Overview of Jamaica


Jamaica is the largest English-speaking Caribbean island, and the third largest in the region. Jamaica’s 4,411 square miles of terrain boasts towering mountain ranges, expanses of lush vegetation as well as long stretches of clear, sandy beaches.

The island is divided into three counties – Cornwall, Middlesex and Surrey – which are subdivided into 14 parishes: Kingston, St. Andrew, St. Catherine, Clarendon, Manchester, St. Elizabeth, Westmoreland, Hanover, St. James, Trelawny, St. Ann, St. Mary, Portland and St. Thomas. Each parish has a capital town, which is typically the centre of commerce and two parish capitals, Montego Bay in St. James and Kingston, have city status. Kingston, located on the island’s southeast end, is Jamaica’s capital.


While Jamaica can be described as a multi-ethnic island, its population primarily comprises persons of African descent. People of European, East Indian and Chinese origin also make up a portion of the population.


Jamaica is a parliamentary democracy based on a system of representative government. The Constitution of Jamaica (1962) is primarily based on British socio-political culture and is modelled on the Westminster-Whitehall system of government.

The British monarch is the titular Head of State and is represented in the country by a Governor- General, to whom the Constitution of Jamaica grants limited powers. The incumbent plays an important role in the appointment of leading national figures including the Prime Minister, Leader of the Opposition and Chief Justice.

The Jamaican Parliament consists of two Houses – The House of Representatives/Lower House and The Senate/ Upper House. The former comprises 60 members, who are elected by the people. The Senate consists of 21 members who are appointed by the Governor-General on the advice of the Prime Minister and the Leader of the Opposition.


Parish Councils have responsibility for the administration of infrastructure and development at the local level. The range of responsibilities includes the development and maintenance of infrastructure; management of markets, abattoirs and cemeteries; and the regulation of public facilities.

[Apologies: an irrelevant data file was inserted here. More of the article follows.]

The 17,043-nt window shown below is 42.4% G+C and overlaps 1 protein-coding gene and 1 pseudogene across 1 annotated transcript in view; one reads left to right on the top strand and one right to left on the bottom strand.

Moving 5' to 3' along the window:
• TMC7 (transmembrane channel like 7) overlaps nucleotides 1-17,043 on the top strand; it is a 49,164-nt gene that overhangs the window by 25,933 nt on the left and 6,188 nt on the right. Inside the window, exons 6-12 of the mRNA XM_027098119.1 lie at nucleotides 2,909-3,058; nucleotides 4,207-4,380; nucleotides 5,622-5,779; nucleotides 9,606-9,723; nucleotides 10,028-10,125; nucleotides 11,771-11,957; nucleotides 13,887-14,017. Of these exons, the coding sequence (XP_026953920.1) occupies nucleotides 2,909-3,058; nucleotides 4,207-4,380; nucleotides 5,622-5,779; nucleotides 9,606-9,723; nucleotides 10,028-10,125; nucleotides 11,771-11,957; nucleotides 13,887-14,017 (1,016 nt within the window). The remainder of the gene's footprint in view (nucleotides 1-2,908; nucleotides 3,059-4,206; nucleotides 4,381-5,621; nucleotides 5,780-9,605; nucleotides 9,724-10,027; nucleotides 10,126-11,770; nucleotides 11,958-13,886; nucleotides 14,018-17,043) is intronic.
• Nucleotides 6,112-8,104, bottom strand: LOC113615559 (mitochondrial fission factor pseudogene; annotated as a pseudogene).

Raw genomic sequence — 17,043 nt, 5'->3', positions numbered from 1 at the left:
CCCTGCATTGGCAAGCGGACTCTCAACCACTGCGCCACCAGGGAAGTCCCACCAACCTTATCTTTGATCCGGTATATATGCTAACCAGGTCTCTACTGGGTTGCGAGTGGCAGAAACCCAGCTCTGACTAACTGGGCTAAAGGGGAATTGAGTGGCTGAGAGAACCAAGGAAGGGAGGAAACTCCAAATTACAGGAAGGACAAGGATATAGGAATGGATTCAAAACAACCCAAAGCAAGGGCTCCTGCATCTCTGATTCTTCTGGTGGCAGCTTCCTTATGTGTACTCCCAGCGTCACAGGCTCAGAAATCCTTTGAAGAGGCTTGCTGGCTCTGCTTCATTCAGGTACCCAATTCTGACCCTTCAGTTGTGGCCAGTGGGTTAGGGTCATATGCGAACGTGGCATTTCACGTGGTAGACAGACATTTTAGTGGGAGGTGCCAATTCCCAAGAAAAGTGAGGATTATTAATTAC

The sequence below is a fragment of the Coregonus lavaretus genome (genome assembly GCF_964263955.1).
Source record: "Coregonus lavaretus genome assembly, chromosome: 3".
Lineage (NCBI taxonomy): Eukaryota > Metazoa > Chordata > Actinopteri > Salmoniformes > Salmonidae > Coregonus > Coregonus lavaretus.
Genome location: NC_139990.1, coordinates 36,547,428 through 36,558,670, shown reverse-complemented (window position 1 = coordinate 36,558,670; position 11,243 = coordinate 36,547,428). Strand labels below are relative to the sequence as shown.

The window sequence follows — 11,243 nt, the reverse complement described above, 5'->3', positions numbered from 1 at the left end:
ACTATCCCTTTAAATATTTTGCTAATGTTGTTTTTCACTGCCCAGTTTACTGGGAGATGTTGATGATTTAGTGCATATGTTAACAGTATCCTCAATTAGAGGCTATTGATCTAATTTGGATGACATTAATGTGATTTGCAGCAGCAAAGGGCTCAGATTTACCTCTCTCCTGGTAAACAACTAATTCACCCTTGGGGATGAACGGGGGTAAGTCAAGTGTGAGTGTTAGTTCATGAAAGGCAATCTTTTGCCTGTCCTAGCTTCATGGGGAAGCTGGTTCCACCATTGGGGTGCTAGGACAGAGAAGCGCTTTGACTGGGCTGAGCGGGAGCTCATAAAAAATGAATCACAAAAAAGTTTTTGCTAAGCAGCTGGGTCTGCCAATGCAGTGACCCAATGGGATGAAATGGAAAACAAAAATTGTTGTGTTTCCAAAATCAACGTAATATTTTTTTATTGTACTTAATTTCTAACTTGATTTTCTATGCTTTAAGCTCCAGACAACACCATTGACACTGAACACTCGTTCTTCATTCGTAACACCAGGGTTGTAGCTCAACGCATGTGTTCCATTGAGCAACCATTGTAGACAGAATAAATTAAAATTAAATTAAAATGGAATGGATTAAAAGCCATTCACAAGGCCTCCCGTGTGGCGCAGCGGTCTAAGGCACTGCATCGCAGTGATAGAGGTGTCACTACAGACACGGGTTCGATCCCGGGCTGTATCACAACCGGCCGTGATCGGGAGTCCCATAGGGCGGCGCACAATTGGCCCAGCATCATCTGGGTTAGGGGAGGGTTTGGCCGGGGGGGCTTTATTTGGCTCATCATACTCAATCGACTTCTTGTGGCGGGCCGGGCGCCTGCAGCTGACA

The Jamaican judicial system is based on English common law and practice, and is administered through the courts, which comprise: the Judicial Committee of the Privy Council, the Court of Appeal, Supreme Court, Gun Court, Family Court, Traffic Court, Resident Magistrate’s Courts (located in each parish), Revenue Court and Petty Sessions Courts.



The Jamaica Constabulary Force (JCF) is responsible for the maintenance of law and order, while the Jamaica Defence Force (JDF) is primarily responsible for protecting the country from external threats.


The tourism industry is Jamaica’s primary contributor to its Gross Domestic Product (GDP). The main tourist regions in Jamaica are Negril in Westmoreland, Montego Bay in St. James, Ocho Rios in St. Ann, and, more recently, Falmouth in Trelawny.

The agricultural sector also makes significant contributions to Jamaica’s economy, with domestic farming being a steady source of employment for many locals. Coffee, cocoa, spices, sugar cane and bananas are some of the main export crops, while yams, sweet potatoes, corn and pumpkins are among the popular crops grown mainly for the domestic market.


Jamaica boasts an open and diverse economy that is supported by a commitment to free enterprise, a strong brand identity and the expansion of benefits derived from the country’s membership in the Caribbean Single Market and other trade agreements.

As outlined in the national policy document, Vision 2030 Jamaica, the Government intends to increase foreign and domestic market access through sustained investment promotion and the consolidation of global trade relations. The Government will also be implementing a development-based economic plan, geared towards creating favourable macroeconomic conditions for high and sustained growth and employment opportunities.


The most practised religion in Jamaica is Christianity, represented by over 100 denominations. Other faiths practised include Judaism, Islam, Hinduism and the indigenous Rastafarianism. Chapter III of the Jamaican Constitution guarantees freedom of religion to all individuals within the country.


• The Jamaican Flag, first raised at Jamaica’s Independence on August 6, 1962, has a diagonal cross or saltire with four triangles in juxtaposition. The diagonal cross is gold, the top and bottom triangles are green while the hoist and fly triangles are black.

• The Coat of Arms shows a male and female Taino, Jamaica’s first inhabitants, standing on either side of a shield, which bears a red cross, on which are five golden pineapples. On the crest is a Jamaican crocodile mounted on the Royal Helmet of the British Monarchy and mantling. Below the shield and the Tainos is a heraldic line which displays the Jamaican national motto, “Out of Many, One People”.


• The National Bird is the indigenous ‘Doctor Bird’ or Swallow-Tail Humming Bird (Trochilus Poltmus). It is well known for its iridescent feathers and two elongated tailfeathers.

• The National Fruit is the Ackee (Blighia sapida), which originated from Africa. It grows widely in Jamaica and is usually eaten with codfish (salt-fish), roasted breadfruit, bananas, yams and dumplings.

• The National Tree is the Blue Mahoe (Hibiscus Elatus). It is known to reach heights of 60 feet in height. Its beauty and strength make it a premium wood for the manufacture of furniture and reforestation.